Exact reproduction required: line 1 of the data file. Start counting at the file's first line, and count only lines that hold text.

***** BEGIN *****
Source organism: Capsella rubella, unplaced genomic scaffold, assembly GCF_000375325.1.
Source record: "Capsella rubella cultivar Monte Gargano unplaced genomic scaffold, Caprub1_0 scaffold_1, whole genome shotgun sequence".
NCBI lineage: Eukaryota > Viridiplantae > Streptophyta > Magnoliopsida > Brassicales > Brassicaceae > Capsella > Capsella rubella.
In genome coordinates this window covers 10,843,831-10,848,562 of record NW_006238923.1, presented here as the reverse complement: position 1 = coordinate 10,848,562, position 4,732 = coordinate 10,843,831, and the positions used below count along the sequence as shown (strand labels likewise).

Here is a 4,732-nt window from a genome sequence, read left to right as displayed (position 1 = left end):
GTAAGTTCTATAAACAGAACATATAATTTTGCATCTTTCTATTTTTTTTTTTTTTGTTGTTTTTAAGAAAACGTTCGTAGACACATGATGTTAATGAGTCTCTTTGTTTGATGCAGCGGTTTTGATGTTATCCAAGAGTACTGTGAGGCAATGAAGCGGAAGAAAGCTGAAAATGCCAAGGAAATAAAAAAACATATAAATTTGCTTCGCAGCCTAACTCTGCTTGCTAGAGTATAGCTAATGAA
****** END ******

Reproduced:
Source organism: Capsella rubella, unplaced genomic scaffold, assembly GCF_000375325.1.